The Provincial Capitol of Iloilo may have been located within Iloilo City, but the city itself isn't part of the province, administratively-wise.

On the other hand, Iloilo Province is a separate “administrative entity” from Iloilo City. They do not govern Iloilo City.

Like Jaro, Iloilo has its own plaza complex where the Church of San Jose, the City Hall, and the Masonic Temple are located. Plaza Libertad is enlisted as a National Historical Landmark for being the surrendering place of the Spanish colonial administration on December 25th, 1898.

The same complicated mess is the same with Cebu City and Province, Davao City is to the Davao Provinces, Zamboanga City is to the Zamboanga Provinces, and so on. In the Philippines, if the city is “chartered” and “highly urbanized,” there is a certain degree of autonomy the city’s administration have. If a city is a “component” one, the city is still subject to the administration of the province itself. We don’t want to further confuse you with Cotabato City’s stature as an “independent component city.”

The Capitol, the seat of provincial power and administration may be found in Iloilo City, but the city where the building and its lot stands is not part of it.

I guess the confusion of General Bato may have the same case as with police's complex local administration with regional, provincial, city, and even national bureaucracies.

Iloilo Province (Screengrab from Google Maps)
Having the same name for both the province and the city makes a bit of a mess, especially for outsiders.

People who are unfamiliar with Iloilo or Western Visayan geography have a tendency to think Jaro is an independent town from the city. We couldn't blame them. Some even thought that Miagao is just within the city, and to that, can do a "walking tour" from Molo to Miagao.

Molo and Miagao are 35 kilometers from each other. Don't expect to do a walking tour for that.

Molo and Miagao are about 35 kilometers away from each other.

Where is Iloilo for locals?

To answer this question, you need to listen to bus/jeepney conductors, barkers, and dispatchers, and sometimes eavesdrop on some Hiligaynon conversation. It needs further study though, but this is just a general observation:

When you’re outside Western Visayas, Iloilo refers to both the city and the province located in the Visayas, Western Visayas region specifically. It is the same concept when you’re within Western Visayas—Panayanon and Negrense alike.

Jaro from above.

When you’re in Iloilo Province, when they say “Iloilo,” that refers to the city itself—regardless of whatever district in the city you would like to go specifically.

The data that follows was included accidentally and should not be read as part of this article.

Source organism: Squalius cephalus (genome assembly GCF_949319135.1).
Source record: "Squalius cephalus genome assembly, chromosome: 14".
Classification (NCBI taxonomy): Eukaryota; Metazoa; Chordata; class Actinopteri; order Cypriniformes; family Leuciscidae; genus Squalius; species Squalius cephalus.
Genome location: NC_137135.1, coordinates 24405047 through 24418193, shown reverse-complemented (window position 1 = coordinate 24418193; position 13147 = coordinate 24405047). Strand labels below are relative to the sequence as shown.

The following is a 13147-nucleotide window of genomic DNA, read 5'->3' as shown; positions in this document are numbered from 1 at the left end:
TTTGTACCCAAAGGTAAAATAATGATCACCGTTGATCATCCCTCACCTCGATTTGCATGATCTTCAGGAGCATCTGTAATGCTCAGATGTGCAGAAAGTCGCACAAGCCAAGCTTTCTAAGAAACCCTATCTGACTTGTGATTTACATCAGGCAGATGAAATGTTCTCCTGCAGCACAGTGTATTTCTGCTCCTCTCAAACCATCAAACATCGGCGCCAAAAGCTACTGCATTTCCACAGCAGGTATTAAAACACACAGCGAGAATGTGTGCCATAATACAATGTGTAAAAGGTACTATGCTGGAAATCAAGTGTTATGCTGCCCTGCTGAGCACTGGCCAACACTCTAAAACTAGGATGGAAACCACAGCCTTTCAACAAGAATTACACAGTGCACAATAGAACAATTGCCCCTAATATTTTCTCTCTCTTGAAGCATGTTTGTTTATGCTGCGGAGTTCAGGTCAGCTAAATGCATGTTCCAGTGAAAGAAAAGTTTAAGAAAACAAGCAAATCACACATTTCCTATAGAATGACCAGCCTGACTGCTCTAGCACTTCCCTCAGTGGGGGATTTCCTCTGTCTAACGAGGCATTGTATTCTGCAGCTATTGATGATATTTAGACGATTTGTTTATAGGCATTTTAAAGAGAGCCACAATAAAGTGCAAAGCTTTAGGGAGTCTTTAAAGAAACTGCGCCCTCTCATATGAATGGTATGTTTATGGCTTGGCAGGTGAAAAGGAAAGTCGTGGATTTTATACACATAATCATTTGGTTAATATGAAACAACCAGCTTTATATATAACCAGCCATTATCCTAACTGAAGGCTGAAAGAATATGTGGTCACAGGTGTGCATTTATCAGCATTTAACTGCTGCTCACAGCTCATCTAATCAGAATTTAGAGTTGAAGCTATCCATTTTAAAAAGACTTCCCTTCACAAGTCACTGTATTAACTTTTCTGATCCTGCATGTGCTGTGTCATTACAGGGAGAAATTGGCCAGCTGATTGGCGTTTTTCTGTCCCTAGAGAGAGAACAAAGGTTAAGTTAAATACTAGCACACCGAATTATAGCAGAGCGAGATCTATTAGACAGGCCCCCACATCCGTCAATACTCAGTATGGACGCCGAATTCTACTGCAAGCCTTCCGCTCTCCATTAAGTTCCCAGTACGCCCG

When you’re in Iloilo City, you would wonder why dispatchers, jeepney drivers, and locals would say “Sa Iloilo nong” (to Iloilo) but they’re already in Iloilo City? The answer: the locals are referring to “City Proper” District, the original Iloilo.

Ilonggos have a tendency to put layers on its place making.

We’re giving them some slack…

Visitors or people who are unfamiliar with the place tend to assume that everything is one at the same, but it isn’t.

Personally and politics aside, I would give General Bato some slack on this confusion. After all, he may not be familiar with Iloilo’s geography and may have only relied on his staff who, might also relayed the details. The operation that happened in Jaro was an initiative of the Provincial Police force, and not the City’s—therefore he may have assumed that Jaro was a district or town of Iloilo Province, and not within the city—even if Jaro is within the city. 

Jaro is now one of Iloilo City's districts, which is composed of different barangays. Iloilo City is independent from Iloilo Province, administratively. That's just the tip of the iceberg in understanding local autonomy in the Philippines.

Philippine local administrative autonomy has its own perks, cons, and weirdness.

I’m just hoping that he’d be careful with his statements next time, being the top cop of this country and “ideally” people look upon him with authority and prone to criticisms.

Besides, if we are on his shoes and unfamiliar with Davao geography, we might think Calinan and Toril are separate towns, in which like Jaro, aren't. They are districts of Davao City. To add, we might think that Digos, Mati, and Tagum are part of Davao City, but they aren't.

Some of the districts of Davao City. Toril may look like an independent city, but its part of Davao City.

We have the same vulnerability of creating the same mistake if we are unfamiliar with the place. Hence, the best way to know one is to ask a local and explore the place with respect and responsibility. It doesn't hurt, most of the time. After all, we would be glad to let our visitors see our places and get to know us better.